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Texas health worker contracts Ebola virus

By Agence France-Presse in Washington | China Daily | Updated: 2014-10-13 07:23

Case would be the first of person to catch disease while in United States

A Texas health care worker who treated an Ebola victim has tested positive for the deadly tropical fever, dealing a blow to the worldwide battle to stem the outbreak.

More than 4,000 people have died of Ebola in seven countries since the start of the year, according to the World Health Organization, and the epidemic appears to be outpacing efforts to fight it.

If preliminary test results are confirmed, the Texas patient would be the second person diagnosed with the illness and apparently the first to contract it on US soil, a day after US airports began screening travelers from epidemic-hit West Africa.

"We knew a second case could be a reality, and we've been preparing for this possibility," said Dr David Lakey, commissioner of the Texas Department of State Health Services.

"We are broadening our team in Dallas and working with extreme diligence to prevent further spread."

The health care worker from Texas Health Presbyterian Hospital in Dallas reported a low-grade fever Friday night and was isolated and referred for testing, Texas health services said in a statement early Sunday. They did not further identify the worker nor detail how exposure to the virus occurred.

The hospital had treated Thomas Eric Duncan, the Liberian man who died on Wednesday. Duncan was believed to have been infected with Ebola before he left Liberia and boarded a plane to visit family in Texas.

The latest Texas case underlines United Nations fears and growing concerns in the United States about Ebola, for which there is no vaccine or widely available treatment.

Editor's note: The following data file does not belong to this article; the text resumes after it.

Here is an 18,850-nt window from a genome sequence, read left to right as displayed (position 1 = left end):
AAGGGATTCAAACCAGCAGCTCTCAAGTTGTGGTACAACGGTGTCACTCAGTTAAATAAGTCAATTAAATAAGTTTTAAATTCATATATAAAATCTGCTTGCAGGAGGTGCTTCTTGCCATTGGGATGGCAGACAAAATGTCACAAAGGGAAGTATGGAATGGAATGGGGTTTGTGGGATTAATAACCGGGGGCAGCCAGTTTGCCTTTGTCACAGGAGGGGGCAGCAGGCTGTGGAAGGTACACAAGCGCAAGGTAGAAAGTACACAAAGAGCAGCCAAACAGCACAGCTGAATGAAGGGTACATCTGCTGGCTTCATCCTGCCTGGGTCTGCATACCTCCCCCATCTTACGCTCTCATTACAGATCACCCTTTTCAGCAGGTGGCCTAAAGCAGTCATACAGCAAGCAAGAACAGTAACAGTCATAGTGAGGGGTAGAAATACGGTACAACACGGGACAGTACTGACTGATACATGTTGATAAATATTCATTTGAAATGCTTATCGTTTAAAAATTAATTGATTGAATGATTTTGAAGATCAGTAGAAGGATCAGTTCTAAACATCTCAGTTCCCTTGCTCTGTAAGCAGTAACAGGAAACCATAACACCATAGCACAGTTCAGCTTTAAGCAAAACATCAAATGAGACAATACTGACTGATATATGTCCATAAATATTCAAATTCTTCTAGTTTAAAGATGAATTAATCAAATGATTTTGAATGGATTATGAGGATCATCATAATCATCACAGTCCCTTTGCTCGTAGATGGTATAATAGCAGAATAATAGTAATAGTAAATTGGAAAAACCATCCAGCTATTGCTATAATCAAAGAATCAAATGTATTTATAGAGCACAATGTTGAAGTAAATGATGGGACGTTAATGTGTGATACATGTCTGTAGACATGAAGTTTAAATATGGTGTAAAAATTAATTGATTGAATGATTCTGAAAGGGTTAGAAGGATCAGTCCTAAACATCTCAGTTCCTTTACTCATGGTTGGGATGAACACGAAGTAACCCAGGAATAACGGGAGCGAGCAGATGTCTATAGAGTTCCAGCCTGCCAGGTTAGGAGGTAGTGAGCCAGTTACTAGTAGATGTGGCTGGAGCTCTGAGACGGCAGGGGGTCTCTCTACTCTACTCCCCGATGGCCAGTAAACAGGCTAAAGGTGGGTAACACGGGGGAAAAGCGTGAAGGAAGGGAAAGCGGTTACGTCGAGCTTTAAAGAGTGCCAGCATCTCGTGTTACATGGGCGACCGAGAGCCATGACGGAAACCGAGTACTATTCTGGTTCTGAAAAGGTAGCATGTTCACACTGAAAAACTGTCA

"The virus is far ahead of us, and every day the situation gets worse," the head of the United Nations' emergency Ebola mission, Anthony Banbury, told UN leaders after a tour of Liberia, Guinea and Sierra Leone, the nations worst affected by the worst-ever outbreak of the disease.

Passengers from the three countries arriving at John F. Kennedy International Airport in New York City will have their temperatures taken and be screened for signs of illness and answer questions about possible exposure, the US Centers for Disease Control and Prevention said.

"Exit screening might not find every person with Ebola, however, it does not have to be perfect to help reduce the spread of Ebola," the CDC said in a statement. Four other major US airports are to start similar checks next week.

The CDC has predicted the number of cases globally could increase in a worst-case scenario to 1.4 million by January unless strong measures are taken to contain the disease.

Nurse improving

In Spain, attention remained focused on 44-year-old Teresa Romero, the Madrid nurse who became the first person to get infected with the hemorrhagic fever outside of Africa.

Her condition had "improved in the night. She is conscious and talks from time to time when she is in a good mood," a hospital source said.

Romero's brother confirmed that his sister was improving.

"She no longer has a fever," Jose-Ramon Romero told private television channel La Sexta.

 Texas health worker contracts Ebola virus

Thomas Nellon, left, 17, and his brother Johnson Nellon, 14, of Liberia, at John F. Kennedy International Airport in New York, on Saturday. They received health screening upon arrival, the first day of Ebola screening at JFK. Craig Ruttle / Associated Press

(China Daily 10/13/2014 page11)

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